Ariana Riley, Ally Cable and Jill Michelle Montes speak about their reunification camp experiences at an Institute on Violence, Abuse and Trauma conference in San Diego. Kathleen Russell, executive director of the Center for Judicial Excellence, describes reunification therapy programs as “harmful and traumatic.”

California Judges’ Group Helped Block Bill to Address Family Violence, Calling Training Mandate ‘Advocacy’

A state senator said she withdrew a proposal to reform the family court system in August after harsh criticism from the California Judicial Council, which called requiring extra training on family violence law burdensome and reflective of an “advocacy agenda.”

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State Sen. Susan Rubio, who introduced a senate bill to expand the California Family Code to include coercive control in family court hearings and criminal trials, speaks about the need to keep children of domestic violence survivors safe in front of Los Angeles City Hall on June 27, 2022.

Coercive Control Victims Face Skeptical Judges, Court Transcripts Show

On average in the U.S., more than 1 in 3 women, and 1 in 4 men, will experience physical violence, rape or stalking by an intimate partner, according to the National Domestic Violence Hotline. Nevertheless, when victims turn to family court for protection from their abusers, they often face skeptical judges. And that’s especially true when the abuse doesn’t leave a mark.

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The entrance to Los Angeles Superior Court's Stanley Mosk Courthouse is shown, with three robed stone figures above the doorway.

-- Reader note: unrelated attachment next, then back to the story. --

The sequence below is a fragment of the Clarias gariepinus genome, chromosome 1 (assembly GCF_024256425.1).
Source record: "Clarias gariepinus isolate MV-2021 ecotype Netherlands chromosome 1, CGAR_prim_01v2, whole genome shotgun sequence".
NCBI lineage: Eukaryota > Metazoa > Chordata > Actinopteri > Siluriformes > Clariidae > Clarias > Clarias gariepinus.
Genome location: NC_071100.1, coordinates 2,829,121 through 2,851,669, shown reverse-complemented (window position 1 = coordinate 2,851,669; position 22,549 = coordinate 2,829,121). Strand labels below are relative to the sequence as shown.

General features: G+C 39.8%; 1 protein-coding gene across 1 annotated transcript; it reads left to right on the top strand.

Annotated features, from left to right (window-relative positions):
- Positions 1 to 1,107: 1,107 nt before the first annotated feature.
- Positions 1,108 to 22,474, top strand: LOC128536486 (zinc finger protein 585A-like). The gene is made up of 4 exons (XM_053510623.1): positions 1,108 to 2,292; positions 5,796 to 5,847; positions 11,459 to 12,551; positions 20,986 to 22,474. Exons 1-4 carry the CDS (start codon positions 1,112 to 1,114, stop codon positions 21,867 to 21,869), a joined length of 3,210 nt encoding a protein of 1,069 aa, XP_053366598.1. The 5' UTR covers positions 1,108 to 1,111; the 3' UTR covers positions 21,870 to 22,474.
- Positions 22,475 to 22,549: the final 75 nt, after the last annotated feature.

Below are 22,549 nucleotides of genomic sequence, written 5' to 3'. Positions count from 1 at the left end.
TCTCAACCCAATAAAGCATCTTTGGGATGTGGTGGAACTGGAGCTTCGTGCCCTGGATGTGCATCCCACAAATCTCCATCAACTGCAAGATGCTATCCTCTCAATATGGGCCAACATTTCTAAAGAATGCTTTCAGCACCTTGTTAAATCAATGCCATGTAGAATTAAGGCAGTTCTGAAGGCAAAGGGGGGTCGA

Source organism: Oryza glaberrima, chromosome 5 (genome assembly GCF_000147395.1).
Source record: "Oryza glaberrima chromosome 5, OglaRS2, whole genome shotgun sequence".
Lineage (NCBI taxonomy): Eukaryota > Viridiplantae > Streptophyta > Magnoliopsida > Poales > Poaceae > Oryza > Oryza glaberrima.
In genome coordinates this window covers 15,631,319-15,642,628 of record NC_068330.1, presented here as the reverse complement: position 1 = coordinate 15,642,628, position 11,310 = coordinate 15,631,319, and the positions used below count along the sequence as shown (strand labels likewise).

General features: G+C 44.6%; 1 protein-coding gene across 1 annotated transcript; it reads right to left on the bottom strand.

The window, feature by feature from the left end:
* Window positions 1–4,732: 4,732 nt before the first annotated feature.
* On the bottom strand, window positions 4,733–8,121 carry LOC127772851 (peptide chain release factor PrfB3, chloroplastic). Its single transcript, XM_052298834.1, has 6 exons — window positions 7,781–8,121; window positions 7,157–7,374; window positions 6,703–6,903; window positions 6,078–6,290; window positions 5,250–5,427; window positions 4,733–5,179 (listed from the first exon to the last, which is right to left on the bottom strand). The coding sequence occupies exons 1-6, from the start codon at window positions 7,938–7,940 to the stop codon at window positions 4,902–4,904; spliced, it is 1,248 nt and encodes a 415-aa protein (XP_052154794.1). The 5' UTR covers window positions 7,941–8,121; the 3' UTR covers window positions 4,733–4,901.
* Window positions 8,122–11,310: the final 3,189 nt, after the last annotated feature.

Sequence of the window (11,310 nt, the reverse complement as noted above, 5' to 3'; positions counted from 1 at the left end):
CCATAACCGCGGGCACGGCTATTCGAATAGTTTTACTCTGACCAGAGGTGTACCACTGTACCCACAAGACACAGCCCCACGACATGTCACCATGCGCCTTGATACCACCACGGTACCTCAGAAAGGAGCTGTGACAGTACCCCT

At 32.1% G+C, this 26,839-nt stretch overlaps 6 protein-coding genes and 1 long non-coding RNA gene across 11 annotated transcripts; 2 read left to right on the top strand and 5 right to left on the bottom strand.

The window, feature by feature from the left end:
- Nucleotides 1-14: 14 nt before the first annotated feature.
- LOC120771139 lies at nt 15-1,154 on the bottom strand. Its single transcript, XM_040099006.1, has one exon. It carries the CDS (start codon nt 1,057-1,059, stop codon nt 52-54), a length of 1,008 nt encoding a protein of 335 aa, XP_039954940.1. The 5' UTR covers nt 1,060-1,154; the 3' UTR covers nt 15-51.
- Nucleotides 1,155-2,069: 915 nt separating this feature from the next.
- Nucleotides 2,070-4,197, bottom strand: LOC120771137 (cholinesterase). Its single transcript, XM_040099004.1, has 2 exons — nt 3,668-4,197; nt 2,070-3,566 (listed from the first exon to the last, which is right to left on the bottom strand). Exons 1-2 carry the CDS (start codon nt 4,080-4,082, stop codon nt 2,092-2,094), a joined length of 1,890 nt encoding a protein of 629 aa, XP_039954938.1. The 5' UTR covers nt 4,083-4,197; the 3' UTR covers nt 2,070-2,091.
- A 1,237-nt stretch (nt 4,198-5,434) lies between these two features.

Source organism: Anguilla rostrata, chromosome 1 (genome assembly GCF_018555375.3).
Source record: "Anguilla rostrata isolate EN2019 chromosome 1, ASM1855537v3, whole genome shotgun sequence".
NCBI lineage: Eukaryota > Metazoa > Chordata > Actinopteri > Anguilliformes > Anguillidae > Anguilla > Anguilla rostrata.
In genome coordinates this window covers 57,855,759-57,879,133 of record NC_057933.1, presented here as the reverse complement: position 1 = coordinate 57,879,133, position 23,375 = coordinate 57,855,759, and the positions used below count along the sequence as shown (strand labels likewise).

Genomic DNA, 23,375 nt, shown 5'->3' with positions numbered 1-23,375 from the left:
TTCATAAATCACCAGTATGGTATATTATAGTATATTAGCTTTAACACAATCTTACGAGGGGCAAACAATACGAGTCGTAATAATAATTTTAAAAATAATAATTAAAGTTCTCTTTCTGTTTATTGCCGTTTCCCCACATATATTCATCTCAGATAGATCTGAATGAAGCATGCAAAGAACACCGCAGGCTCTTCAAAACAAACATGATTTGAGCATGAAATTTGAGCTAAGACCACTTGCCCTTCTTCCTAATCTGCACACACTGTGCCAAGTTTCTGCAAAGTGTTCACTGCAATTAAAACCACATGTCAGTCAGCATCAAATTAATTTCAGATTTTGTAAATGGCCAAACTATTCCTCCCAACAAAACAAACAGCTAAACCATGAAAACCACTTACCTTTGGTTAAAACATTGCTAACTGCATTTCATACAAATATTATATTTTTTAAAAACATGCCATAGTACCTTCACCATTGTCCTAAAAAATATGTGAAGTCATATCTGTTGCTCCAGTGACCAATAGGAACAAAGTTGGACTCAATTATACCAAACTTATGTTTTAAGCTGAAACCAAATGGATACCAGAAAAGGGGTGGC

‘I Was Not Allowed to Have My Own Thoughts’: California Courts Start Penalizing Psychological Domestic Abuse

While not all California judges are sympathetic to the stories of intimate partners who claim emotional abuse, and some even exhibit misogynistic conduct, others have shown an interest in using new legal tools to give the benefit of the doubt to people who say they are victims.

In a Los Angeles-area case, a judge acknowledged the evolving understanding of domestic violence to include psychological abuse, and extensively cited the state’s new coercive control law in his ruling.

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A white woman with blond hair stands on a lawn in front of the water, with a city skyline in the background.

Expanding View of Domestic Violence Gives Survivors New Tool, but Unsympathetic Judges Remain an Obstacle

A California law enacted in 2021 allows domestic violence victims to claim coercive control — a broad range of behaviors including humiliation, surveillance, intimidation, gaslighting and isolation that strips an intimate partner of a sense of autonomy and personhood.

Experts in domestic violence say judicial skepticism of abuse victims, often with misogynistic overtones, has long been widespread in U.S. family court, creating dangerous hurdles to justice. The expanded conception of domestic violence on paper is of limited use if judges continue to cast a skeptical eye on testimony, usually from women, of manipulation within intimate relationships.

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How California’s Coercive Control Law Could Help Women Manipulated by Partners

Blanca suffered decades of psychological abuse from her husband, whose behaviors fall under a category of abuse sociologists and family law experts call coercive control.

Under a California law passed in 2020, the government is finally offering some acknowledgment of the harm she experienced. But the reform applies only in civil court — and can be used only in limited types of cases.

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